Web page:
This post is an update to Google’s November 2016 announcement that they had started experimenting with making their index mobile-first.
History – mobile searches overtake desktop
Historically, mobile search results have been determined by desktop content with a ranking boost given to pages that meet Google’s mobile-friendly criteria. A mobile-first index is a shift from this and mobile content will instead be the primary source used for indexing and ranking.
It was in May 2015 that the company first officially stated that mobile searches had overtaken desktop so the fact that a mobile-first index is on the horizon didn’t come as a great surprise.
Update – what we know (and don’t know) to date
We don’t yet know the full details or when this will go live, but we’re keeping a close eye on things and wanted to share with you what we know to date.
- Responsive sites should be fine – problems could occur when you serve different and/or abbreviated content on the mobile version of a site
- If a mobile site doesn’t exist, Google will continue to index your desktop site just fine even when using a mobile user agent – of course, non-mobile pages will not receive a mobile-friendly ranking boost (which Google has said will still apply)
- Google is trying to make it simple for webmasters so that canonical and rel=alternate tags shouldn’t need to change when a separate mobile site is being used
- To speed up the mobile version of a site, some webmasters have removed structured data mark-up. Because the new index will be using mobile content, this will need to be added back in if you wish to retain that data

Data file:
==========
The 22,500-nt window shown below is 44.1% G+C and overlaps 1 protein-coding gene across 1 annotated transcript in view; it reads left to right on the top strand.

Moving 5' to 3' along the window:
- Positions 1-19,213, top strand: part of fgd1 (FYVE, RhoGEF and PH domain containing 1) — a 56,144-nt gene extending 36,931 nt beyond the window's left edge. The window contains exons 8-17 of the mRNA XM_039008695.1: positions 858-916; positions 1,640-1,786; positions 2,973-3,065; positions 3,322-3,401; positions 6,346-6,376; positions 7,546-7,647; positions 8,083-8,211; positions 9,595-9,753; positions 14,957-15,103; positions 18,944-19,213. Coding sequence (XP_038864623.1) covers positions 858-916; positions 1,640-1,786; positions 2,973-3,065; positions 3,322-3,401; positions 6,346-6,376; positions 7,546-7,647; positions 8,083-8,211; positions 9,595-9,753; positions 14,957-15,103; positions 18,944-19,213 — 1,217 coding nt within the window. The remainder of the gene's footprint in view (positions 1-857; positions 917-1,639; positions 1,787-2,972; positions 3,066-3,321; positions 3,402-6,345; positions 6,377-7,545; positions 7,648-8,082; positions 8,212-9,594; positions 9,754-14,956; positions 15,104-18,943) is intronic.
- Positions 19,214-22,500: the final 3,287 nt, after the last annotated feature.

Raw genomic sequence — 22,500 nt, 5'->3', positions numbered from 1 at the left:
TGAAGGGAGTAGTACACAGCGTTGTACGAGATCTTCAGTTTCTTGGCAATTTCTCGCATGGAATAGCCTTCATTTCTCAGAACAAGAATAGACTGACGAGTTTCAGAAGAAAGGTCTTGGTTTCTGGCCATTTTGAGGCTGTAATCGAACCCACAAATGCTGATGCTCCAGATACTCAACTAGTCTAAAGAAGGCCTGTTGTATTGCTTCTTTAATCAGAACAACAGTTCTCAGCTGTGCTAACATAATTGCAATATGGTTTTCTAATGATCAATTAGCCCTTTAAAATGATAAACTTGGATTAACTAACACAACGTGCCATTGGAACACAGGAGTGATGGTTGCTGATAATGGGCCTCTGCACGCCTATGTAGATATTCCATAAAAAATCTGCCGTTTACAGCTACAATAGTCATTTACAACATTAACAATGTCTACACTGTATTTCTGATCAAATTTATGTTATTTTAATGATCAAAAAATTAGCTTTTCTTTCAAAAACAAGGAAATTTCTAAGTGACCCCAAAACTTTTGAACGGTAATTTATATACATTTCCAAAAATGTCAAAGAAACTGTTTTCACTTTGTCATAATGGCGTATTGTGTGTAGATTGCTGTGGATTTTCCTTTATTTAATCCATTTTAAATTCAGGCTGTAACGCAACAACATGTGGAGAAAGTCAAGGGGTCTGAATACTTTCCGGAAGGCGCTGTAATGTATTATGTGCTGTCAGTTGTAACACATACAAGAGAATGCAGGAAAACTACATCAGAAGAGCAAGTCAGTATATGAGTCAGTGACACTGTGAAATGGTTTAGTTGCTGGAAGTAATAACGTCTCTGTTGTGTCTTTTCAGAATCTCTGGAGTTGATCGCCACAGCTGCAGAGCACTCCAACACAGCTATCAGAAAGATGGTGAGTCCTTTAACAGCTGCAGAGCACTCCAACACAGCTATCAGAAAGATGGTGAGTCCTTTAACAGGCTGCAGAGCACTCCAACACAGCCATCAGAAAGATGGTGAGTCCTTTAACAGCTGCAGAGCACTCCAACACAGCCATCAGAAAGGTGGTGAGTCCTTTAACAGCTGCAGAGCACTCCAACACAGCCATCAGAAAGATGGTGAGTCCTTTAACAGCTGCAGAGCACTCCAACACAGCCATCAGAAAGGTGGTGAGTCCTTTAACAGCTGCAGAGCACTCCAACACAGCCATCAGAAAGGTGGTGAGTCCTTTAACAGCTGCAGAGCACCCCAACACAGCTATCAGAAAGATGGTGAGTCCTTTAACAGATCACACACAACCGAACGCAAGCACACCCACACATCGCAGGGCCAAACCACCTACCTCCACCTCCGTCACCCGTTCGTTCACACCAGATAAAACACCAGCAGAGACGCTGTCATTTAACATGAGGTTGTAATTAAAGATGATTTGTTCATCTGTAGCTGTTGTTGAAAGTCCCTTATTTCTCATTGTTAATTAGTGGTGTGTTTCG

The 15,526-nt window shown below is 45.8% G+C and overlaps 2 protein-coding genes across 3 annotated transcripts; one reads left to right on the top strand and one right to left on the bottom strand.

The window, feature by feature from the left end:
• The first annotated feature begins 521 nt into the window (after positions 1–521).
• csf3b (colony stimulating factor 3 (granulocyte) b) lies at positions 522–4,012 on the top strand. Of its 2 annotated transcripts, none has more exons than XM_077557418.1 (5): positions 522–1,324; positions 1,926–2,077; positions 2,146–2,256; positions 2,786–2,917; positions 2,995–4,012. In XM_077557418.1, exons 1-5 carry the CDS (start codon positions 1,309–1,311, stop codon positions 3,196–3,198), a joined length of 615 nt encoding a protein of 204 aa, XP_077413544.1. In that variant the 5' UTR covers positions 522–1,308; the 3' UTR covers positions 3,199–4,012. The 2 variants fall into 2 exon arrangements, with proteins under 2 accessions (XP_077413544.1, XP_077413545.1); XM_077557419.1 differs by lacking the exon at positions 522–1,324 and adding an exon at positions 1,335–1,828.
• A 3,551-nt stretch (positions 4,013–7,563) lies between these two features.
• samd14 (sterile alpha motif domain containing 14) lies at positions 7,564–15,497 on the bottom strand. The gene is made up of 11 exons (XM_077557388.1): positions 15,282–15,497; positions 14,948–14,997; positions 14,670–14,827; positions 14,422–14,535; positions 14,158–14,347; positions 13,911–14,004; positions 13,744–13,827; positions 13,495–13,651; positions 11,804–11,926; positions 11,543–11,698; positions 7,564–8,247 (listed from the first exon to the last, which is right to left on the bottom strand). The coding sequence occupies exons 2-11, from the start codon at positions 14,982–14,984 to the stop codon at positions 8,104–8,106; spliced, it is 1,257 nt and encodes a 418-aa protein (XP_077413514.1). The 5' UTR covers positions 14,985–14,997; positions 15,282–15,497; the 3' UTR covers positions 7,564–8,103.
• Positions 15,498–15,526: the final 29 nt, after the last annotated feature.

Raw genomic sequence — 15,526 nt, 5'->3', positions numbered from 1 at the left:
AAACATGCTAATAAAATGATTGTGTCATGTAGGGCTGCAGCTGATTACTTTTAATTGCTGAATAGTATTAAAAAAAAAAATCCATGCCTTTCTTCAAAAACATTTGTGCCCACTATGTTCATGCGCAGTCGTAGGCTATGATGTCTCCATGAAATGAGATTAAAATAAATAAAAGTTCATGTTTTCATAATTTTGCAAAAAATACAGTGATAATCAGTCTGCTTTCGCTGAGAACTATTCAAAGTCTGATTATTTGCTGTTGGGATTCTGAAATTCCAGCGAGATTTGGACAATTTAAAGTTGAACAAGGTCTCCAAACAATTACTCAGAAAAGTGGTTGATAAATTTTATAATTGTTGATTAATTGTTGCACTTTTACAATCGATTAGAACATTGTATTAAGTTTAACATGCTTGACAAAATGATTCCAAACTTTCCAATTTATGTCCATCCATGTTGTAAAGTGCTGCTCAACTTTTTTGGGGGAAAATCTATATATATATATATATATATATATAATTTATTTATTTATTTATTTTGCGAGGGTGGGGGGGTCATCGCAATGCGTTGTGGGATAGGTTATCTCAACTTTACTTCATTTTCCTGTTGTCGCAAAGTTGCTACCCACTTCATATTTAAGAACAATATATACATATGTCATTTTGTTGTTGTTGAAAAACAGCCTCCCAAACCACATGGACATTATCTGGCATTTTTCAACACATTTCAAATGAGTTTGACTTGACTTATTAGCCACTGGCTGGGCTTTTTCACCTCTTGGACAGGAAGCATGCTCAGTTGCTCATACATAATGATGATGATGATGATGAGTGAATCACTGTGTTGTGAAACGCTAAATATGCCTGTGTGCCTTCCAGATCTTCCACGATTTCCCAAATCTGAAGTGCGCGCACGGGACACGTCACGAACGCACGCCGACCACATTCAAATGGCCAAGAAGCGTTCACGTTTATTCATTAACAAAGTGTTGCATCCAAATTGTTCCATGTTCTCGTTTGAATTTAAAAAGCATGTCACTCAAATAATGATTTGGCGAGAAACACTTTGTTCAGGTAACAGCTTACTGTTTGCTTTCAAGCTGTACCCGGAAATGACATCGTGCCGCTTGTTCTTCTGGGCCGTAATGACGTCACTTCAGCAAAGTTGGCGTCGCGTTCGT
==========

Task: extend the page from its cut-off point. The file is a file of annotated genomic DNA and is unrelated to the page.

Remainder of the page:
- Content that is behind some sort of ‘click to expand’ button was always devalued in the desktop index, but Google has said that if this is implemented on mobile for UX reasons, it will carry the full weight and should rank as well as the immediately visible content on the page
- Google have been pushing Accelerated Mobile Pages (AMP) hard over the last year or so, but AMP content is not a replacement for missing mobile content. The new mobile-first index will determine rankings based firstly on the mobile version, however if there is no mobile version of the page it will then utilise the AMP version for the new index.
- Meta data pixel width limits are likely to be reduced, so the way these are written and optimised will need rethinking
- The mobile-first index will not be a second index – there will still only be one index but it will flip from desktop-first to mobile-first.
There are still a few unanswered questions which we’ll find out as Google makes more announcements and we see the new index in action. One of the main questions is around links, which are are still a big part of the way Google ranks a page – we still don’t know how this will be impacted by the different way people link on mobile:
Google’s Gary Illyes was asked about links on Twitter but said that it was too early to say so it will be interesting to see how this plays out:
— Gary Illyes ᕕ( ᐛ )ᕗ (@methode) November 5, 2016
How we can help
If you are concerned about how this change might impact your website, we can carry out a mobile audit to make sure that you’re ready for it and the impact to your site is minimal.
Please contact us for more information.